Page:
The question of surrogacy is an area of family law which is not often discussed in public. Indeed, many people think that surrogacy is still illegal in the UK, but that is not the case. Provided it is not carried out for profit, then surrogacy is an accepted practice.
In June of this year, both the Scottish Law Commission and the Law Commission of England and Wales announced that surrogacy laws were falling behind the times, were unfit for purpose and needed a complete overhaul. The intention with any review of the surrogacy laws is to ensure every party is fully protected throughout the process, including surrogates, intended parents and, of course, children themselves. At present, apart from the fact that surrogacy shall not be carried out for a profit, the rest of the legislation is unclear.
It has been proposed that legislation is brought forward to allow intended parents to become the child’s legal parents at birth, so long as the surrogate is allowed to retain a certain right to object for a short period after giving birth. Currently, intended parents have to apply to the courts to become the child’s legal parents and this is not granted until they receive a Parental Order. This process can take months, especially if there is a challenge, and can obviously cause considerable distress.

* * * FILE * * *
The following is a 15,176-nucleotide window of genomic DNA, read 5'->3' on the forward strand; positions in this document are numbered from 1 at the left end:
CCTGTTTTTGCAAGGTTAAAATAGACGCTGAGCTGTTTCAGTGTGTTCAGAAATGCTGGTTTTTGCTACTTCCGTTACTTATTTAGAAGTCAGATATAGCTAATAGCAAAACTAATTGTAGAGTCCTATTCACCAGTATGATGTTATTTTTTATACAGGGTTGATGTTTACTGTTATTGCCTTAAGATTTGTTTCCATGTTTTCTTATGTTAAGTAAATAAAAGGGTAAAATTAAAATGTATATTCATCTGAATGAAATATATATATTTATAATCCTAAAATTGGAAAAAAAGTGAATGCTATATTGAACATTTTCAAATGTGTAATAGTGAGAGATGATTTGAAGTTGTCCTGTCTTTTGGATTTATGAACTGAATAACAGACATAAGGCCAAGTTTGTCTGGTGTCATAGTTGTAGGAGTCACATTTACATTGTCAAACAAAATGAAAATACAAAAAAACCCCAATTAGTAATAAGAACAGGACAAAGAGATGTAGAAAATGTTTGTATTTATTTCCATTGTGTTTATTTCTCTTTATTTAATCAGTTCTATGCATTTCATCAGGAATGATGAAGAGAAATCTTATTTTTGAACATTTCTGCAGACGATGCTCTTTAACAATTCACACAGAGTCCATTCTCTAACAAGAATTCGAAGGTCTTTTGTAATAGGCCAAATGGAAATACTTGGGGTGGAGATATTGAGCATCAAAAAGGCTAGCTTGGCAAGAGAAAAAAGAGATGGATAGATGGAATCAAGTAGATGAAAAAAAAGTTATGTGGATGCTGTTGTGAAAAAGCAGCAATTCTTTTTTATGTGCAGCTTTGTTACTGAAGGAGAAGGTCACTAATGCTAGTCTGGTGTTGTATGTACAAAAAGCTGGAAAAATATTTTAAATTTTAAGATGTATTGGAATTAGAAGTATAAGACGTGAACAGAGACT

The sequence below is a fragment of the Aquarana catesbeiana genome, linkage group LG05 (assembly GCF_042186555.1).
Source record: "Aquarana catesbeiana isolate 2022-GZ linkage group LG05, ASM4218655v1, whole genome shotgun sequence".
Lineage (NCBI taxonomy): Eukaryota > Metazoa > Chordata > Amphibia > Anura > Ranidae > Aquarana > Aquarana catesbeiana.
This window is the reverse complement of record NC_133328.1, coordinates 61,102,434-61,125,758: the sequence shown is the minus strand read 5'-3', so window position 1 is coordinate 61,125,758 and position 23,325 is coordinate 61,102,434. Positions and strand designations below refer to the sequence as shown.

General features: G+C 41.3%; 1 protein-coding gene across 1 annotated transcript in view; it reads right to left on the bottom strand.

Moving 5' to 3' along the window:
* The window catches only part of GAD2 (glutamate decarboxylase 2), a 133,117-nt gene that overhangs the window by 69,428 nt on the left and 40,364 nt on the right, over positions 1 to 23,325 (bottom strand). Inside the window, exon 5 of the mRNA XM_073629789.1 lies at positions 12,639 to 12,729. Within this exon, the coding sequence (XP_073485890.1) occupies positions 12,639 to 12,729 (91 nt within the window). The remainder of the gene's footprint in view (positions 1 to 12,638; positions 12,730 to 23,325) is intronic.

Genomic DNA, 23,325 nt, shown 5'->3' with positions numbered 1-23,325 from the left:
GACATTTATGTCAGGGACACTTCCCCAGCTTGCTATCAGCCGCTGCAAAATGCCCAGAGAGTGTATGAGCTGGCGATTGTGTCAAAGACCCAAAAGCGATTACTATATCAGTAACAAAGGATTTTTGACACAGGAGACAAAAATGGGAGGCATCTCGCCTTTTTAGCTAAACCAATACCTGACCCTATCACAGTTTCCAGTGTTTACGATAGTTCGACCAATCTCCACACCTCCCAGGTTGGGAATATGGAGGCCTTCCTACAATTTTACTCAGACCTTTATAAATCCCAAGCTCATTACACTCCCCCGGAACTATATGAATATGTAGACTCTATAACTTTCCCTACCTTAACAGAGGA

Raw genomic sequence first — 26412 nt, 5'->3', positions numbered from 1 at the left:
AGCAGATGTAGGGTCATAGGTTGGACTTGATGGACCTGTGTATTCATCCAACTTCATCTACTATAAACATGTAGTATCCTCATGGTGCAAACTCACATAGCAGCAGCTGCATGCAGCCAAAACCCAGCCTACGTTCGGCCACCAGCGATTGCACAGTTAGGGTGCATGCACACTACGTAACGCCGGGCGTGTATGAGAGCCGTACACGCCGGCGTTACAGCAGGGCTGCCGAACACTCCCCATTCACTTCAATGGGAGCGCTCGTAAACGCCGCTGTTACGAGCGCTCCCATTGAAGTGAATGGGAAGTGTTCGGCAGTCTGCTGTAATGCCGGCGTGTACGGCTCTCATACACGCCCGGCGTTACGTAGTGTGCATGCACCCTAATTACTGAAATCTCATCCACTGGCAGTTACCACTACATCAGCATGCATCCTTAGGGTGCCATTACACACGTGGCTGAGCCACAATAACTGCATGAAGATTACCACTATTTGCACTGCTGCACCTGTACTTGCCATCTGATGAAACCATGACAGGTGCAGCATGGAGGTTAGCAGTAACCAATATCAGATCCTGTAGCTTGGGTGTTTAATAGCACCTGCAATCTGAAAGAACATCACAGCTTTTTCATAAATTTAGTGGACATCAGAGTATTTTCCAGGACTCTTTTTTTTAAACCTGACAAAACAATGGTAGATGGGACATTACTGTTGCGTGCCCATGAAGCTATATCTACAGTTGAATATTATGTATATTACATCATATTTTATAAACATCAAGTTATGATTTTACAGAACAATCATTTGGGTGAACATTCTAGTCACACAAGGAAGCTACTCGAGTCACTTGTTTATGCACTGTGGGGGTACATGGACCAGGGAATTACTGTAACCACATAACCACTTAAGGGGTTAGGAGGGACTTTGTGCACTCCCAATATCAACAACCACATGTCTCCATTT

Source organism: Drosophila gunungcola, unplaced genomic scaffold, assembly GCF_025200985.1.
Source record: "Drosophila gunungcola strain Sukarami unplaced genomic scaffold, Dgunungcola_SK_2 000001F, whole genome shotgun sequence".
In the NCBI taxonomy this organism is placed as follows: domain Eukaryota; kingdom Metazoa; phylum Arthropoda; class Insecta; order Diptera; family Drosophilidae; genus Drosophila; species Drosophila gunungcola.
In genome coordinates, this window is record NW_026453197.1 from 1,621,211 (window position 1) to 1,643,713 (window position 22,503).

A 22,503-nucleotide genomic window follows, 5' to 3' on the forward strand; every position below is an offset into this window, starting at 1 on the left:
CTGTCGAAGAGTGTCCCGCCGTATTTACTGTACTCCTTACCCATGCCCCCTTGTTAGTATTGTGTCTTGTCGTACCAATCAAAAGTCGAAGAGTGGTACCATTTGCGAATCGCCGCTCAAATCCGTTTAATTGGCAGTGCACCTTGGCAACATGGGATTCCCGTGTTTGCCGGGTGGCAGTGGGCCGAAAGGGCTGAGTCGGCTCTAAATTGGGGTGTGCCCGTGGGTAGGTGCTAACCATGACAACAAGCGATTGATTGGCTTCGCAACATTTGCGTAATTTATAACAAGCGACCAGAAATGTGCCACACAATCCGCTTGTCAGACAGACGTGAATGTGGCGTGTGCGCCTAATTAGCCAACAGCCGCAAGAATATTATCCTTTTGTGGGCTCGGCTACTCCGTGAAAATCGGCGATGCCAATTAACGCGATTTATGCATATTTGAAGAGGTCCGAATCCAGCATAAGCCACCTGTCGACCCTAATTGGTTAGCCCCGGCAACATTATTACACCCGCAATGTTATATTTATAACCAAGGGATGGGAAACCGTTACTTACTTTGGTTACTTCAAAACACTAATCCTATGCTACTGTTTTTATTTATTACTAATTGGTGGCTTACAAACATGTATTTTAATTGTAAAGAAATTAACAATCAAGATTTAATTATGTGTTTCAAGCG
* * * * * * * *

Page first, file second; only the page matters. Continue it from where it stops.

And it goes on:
A consultation process is underway and this is designed to find out how to move the legislation forward and ensure that everybody is properly protected, particularly the child. The review is fairly wide ranging and is also looking at sensitive topics, such as egg donation.
Proposals suggest that the current system should be a “pathway” that aims to give greater certainty to intended parents and to give the child a greater degree of stability from the moment of his or her birth. Other proposals include:~
It is highly likely that surrogacy will remain as a non-profit arrangement to prevent exploitation. Whilst surrogate mothers can be paid a certain amount in “reasonable expenses” at present, the law is vague when it comes to defining what “reasonable expenses” actually are. The consultation process should help to provide a greater degree of clarity as to how much money should change hands.
If you are considering surrogacy but are unsure of your rights as either an intended parent or a potential surrogate mother, our advice is to talk to a specialist in Family Law, who can help you navigate your way through this sensitive and emotive issue. Contact us on 0141 221 1919 or fill in our online contact form